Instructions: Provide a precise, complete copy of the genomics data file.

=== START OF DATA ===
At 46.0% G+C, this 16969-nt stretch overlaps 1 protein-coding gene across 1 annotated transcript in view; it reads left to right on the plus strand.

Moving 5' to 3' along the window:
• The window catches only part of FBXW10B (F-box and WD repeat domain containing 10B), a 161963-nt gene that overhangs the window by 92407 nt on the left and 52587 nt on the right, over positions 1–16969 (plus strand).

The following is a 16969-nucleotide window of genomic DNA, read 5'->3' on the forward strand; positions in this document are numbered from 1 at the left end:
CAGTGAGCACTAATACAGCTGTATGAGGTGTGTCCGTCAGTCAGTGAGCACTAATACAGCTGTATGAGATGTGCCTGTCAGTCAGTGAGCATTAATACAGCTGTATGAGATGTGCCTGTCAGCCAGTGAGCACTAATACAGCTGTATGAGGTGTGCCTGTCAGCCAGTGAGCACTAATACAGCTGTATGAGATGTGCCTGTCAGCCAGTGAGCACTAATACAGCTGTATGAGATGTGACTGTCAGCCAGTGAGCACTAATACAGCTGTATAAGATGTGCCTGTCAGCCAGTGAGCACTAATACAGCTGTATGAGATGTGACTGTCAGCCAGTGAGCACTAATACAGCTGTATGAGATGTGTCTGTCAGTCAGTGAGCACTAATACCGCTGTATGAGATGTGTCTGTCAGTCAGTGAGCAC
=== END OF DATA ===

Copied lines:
At 46.0% G+C, this 16969-nt stretch overlaps 1 protein-coding gene across 1 annotated transcript in view; it reads left to right on the plus strand.

Moving 5' to 3' along the window:
• The window catches only part of FBXW10B (F-box and WD repeat domain containing 10B), a 161963-nt gene that overhangs the window by 92407 nt on the left and 52587 nt on the right, over positions 1–16969 (plus strand).

The following is a 16969-nucleotide window of genomic DNA, read 5'->3' on the forward strand; positions in this document are numbered from 1 at the left end:
CAGTGAGCACTAATACAGCTGTATGAGGTGTGTCCGTCAGTCAGTGAGCACTAATACAGCTGTATGAGATGTGCCTGTCAGTCAGTGAGCATTAATACAGCTGTATGAGATGTGCCTGTCAGCCAGTGAGCACTAATACAGCTGTATGAGGTGTGCCTGTCAGCCAGTGAGCACTAATACAGCTGTATGAGATGTGCCTGTCAGCCAGTGAGCACTAATACAGCTGTATGAGATGTGACTGTCAGCCAGTGAGCACTAATACAGCTGTATAAGATGTGCCTGTCAGCCAGTGAGCACTAATACAGCTGTATGAGATGTGACTGTCAGCCAGTGAGCACTAATACAGCTGTATGAGATGTGTCTGTCAGTCAGTGAGCACTAATACCGCTGTATGAGATGTGTCTGTCAGTCAGTGAGCAC